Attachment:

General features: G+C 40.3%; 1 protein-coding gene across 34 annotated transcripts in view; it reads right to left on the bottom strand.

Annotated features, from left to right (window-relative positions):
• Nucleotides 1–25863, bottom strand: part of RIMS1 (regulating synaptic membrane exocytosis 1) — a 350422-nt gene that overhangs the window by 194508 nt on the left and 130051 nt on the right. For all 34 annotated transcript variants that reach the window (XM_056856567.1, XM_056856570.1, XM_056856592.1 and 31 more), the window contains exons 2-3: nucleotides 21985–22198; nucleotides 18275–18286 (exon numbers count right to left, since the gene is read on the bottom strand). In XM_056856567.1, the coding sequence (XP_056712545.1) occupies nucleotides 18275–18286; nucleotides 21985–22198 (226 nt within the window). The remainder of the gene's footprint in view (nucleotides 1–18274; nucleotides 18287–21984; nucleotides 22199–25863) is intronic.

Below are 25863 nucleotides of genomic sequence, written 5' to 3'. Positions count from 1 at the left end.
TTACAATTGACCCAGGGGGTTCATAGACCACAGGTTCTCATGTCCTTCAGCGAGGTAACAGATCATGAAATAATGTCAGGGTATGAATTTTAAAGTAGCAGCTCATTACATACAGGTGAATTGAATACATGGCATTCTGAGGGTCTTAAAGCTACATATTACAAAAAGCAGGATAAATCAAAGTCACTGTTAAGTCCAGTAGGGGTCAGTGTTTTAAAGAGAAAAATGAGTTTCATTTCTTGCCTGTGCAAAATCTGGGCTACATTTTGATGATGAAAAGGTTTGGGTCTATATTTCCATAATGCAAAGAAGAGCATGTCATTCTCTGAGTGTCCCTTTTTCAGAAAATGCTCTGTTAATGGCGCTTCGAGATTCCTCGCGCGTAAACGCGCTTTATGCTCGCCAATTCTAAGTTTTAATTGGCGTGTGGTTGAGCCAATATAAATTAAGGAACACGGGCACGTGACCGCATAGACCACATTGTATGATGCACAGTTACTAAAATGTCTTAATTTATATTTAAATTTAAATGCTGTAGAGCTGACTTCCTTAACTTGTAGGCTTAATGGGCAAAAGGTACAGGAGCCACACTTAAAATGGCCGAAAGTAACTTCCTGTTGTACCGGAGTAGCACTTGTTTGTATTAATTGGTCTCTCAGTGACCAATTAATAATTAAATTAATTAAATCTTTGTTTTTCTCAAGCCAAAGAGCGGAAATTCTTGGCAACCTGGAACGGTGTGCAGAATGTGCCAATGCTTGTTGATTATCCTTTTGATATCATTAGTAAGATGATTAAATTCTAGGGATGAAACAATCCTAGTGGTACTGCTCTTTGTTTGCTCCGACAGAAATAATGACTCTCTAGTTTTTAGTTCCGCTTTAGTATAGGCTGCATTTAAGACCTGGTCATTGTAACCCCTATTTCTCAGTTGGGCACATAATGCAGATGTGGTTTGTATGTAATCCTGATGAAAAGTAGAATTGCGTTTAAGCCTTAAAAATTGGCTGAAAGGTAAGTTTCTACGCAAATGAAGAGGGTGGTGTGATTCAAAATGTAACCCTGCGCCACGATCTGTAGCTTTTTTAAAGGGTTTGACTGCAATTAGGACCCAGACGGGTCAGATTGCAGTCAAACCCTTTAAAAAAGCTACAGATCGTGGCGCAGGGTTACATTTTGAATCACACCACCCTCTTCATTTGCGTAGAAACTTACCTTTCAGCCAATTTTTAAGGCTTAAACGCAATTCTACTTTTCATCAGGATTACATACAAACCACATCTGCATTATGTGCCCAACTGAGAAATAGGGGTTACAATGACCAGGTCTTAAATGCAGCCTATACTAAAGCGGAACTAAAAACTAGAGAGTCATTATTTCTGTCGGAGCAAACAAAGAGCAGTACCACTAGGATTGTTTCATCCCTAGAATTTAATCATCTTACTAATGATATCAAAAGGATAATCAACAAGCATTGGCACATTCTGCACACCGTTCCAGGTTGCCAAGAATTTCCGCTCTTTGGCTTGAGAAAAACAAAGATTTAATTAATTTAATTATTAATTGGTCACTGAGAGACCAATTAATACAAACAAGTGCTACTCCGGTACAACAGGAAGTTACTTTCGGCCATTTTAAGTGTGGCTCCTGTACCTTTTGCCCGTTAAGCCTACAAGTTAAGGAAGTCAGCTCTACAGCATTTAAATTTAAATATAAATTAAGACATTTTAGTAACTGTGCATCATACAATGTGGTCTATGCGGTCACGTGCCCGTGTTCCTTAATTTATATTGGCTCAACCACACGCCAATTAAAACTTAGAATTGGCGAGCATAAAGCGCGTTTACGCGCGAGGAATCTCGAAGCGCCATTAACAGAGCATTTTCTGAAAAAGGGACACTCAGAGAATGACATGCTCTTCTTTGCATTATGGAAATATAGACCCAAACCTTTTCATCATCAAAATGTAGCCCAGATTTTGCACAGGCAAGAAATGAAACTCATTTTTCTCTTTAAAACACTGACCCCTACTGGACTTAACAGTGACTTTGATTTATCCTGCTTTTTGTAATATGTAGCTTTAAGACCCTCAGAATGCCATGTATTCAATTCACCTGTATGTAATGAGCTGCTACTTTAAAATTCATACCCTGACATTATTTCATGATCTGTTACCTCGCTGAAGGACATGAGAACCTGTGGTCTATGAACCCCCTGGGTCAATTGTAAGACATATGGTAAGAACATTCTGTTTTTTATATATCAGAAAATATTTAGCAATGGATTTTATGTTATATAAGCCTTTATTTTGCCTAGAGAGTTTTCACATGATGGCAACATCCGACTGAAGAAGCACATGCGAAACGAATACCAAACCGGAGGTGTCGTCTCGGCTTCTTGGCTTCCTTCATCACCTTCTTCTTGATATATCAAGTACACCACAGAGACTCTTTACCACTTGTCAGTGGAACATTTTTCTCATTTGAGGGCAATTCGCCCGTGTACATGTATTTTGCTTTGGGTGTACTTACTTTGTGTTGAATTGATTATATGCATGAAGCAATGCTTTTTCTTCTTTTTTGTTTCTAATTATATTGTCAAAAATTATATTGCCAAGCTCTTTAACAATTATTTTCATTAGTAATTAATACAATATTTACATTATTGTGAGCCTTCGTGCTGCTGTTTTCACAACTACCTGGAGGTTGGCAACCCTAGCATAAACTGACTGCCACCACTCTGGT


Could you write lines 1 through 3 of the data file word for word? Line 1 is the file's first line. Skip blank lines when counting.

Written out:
General features: G+C 40.3%; 1 protein-coding gene across 34 annotated transcripts in view; it reads right to left on the bottom strand.

Annotated features, from left to right (window-relative positions):
• Nucleotides 1–25863, bottom strand: part of RIMS1 (regulating synaptic membrane exocytosis 1) — a 350422-nt gene that overhangs the window by 194508 nt on the left and 130051 nt on the right. For all 34 annotated transcript variants that reach the window (XM_056856567.1, XM_056856570.1, XM_056856592.1 and 31 more), the window contains exons 2-3: nucleotides 21985–22198; nucleotides 18275–18286 (exon numbers count right to left, since the gene is read on the bottom strand). In XM_056856567.1, the coding sequence (XP_056712545.1) occupies nucleotides 18275–18286; nucleotides 21985–22198 (226 nt within the window). The remainder of the gene's footprint in view (nucleotides 1–18274; nucleotides 18287–21984; nucleotides 22199–25863) is intronic.